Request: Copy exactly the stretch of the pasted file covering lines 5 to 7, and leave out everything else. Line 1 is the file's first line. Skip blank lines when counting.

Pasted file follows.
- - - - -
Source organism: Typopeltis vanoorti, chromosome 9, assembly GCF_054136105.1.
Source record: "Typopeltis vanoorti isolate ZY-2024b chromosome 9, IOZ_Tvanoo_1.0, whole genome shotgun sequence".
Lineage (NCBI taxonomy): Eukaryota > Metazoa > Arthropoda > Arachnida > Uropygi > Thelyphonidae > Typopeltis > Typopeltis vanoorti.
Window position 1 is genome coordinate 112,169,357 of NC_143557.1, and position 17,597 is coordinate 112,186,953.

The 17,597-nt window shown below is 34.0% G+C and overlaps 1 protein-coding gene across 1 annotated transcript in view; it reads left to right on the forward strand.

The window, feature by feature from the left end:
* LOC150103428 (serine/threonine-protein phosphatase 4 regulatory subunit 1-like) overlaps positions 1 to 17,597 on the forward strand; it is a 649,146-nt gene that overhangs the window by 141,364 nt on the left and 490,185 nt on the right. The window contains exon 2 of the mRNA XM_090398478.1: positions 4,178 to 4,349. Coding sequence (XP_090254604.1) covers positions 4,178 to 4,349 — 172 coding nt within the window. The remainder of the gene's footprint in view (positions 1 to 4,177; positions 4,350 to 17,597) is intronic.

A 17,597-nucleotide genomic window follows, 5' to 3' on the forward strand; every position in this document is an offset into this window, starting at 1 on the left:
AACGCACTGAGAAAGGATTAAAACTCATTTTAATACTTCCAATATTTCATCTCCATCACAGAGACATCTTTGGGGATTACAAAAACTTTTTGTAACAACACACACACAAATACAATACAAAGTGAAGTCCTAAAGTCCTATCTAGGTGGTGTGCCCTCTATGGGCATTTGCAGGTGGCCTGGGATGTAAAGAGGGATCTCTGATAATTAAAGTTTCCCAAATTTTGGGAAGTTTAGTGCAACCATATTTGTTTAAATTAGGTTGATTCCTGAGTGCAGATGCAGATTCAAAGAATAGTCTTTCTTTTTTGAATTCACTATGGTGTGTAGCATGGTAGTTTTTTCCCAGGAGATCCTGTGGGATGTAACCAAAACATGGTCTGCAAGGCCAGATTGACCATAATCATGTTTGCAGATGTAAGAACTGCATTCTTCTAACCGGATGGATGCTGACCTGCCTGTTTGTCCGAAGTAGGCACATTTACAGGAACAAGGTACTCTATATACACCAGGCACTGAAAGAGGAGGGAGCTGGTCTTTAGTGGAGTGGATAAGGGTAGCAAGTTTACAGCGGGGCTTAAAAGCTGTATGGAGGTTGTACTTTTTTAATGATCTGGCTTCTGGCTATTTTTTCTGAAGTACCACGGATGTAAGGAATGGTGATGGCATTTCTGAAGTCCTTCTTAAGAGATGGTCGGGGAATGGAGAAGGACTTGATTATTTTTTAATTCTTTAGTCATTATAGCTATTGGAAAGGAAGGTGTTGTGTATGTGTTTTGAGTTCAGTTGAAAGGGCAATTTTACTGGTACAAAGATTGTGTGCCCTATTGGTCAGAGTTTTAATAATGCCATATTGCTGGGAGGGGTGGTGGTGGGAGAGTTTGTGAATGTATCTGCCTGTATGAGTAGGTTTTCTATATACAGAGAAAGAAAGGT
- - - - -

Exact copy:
The 17,597-nt window shown below is 34.0% G+C and overlaps 1 protein-coding gene across 1 annotated transcript in view; it reads left to right on the forward strand.

The window, feature by feature from the left end:
* LOC150103428 (serine/threonine-protein phosphatase 4 regulatory subunit 1-like) overlaps positions 1 to 17,597 on the forward strand; it is a 649,146-nt gene that overhangs the window by 141,364 nt on the left and 490,185 nt on the right. The window contains exon 2 of the mRNA XM_090398478.1: positions 4,178 to 4,349. Coding sequence (XP_090254604.1) covers positions 4,178 to 4,349 — 172 coding nt within the window. The remainder of the gene's footprint in view (positions 1 to 4,177; positions 4,350 to 17,597) is intronic.